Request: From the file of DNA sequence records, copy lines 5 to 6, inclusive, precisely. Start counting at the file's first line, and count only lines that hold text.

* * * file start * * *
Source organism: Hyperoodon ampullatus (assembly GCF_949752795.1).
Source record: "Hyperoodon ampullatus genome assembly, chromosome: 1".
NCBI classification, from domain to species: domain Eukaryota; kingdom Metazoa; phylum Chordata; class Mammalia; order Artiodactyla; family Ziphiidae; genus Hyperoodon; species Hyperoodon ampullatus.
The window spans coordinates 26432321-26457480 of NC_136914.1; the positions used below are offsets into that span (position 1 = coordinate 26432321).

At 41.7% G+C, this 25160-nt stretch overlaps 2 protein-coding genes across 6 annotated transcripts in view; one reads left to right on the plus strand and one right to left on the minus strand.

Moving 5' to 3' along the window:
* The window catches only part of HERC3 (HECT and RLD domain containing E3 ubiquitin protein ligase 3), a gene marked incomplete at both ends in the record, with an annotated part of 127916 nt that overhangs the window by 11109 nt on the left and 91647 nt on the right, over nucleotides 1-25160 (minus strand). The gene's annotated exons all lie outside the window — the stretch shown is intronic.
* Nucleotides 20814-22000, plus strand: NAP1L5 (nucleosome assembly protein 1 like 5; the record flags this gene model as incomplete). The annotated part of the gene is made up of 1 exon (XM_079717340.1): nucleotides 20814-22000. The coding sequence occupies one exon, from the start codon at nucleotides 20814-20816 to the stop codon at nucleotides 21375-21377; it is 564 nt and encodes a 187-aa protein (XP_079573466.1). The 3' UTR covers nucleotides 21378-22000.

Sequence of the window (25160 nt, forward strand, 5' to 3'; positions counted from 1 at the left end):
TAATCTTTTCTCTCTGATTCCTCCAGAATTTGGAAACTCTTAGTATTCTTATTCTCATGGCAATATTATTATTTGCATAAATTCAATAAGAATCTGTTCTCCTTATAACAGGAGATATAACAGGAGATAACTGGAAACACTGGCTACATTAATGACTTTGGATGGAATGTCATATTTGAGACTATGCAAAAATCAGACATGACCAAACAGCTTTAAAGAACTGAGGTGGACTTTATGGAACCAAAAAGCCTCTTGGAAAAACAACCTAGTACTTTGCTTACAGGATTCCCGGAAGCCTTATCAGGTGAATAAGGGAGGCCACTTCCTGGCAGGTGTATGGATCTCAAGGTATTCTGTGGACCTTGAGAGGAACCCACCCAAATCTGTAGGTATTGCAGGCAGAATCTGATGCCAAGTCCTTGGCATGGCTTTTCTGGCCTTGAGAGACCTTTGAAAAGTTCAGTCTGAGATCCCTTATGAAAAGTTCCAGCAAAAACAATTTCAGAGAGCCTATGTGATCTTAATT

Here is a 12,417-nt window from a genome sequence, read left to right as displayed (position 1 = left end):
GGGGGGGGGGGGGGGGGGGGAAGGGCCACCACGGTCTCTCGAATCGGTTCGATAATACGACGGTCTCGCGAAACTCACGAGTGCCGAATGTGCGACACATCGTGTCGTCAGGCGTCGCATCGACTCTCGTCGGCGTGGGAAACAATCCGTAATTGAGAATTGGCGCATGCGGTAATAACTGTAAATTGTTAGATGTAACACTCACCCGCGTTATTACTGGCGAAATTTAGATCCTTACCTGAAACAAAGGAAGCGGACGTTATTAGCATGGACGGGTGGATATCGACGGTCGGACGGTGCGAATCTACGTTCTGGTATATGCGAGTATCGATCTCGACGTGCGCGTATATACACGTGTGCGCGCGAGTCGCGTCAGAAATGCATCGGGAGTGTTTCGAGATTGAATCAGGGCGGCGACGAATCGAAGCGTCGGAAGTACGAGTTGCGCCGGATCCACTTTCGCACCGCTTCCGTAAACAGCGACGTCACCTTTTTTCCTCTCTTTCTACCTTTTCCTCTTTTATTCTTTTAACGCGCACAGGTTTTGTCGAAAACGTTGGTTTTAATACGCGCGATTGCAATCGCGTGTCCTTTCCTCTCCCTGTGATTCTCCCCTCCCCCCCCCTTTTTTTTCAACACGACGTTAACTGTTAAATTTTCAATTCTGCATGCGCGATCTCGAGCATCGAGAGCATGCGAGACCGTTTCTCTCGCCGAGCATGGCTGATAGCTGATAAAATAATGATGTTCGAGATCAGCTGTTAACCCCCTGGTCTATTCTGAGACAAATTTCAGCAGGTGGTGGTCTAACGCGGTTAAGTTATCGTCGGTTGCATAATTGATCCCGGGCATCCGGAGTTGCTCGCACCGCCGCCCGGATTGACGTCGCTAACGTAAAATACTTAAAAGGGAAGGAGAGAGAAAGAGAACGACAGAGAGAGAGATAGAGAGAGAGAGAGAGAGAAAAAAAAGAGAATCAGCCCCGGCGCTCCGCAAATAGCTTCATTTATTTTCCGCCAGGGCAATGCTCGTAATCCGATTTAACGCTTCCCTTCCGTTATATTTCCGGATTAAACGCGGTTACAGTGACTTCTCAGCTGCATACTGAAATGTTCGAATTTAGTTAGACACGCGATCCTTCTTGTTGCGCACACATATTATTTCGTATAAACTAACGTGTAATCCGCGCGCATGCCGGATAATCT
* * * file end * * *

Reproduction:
At 41.7% G+C, this 25160-nt stretch overlaps 2 protein-coding genes across 6 annotated transcripts in view; one reads left to right on the plus strand and one right to left on the minus strand.

Moving 5' to 3' along the window: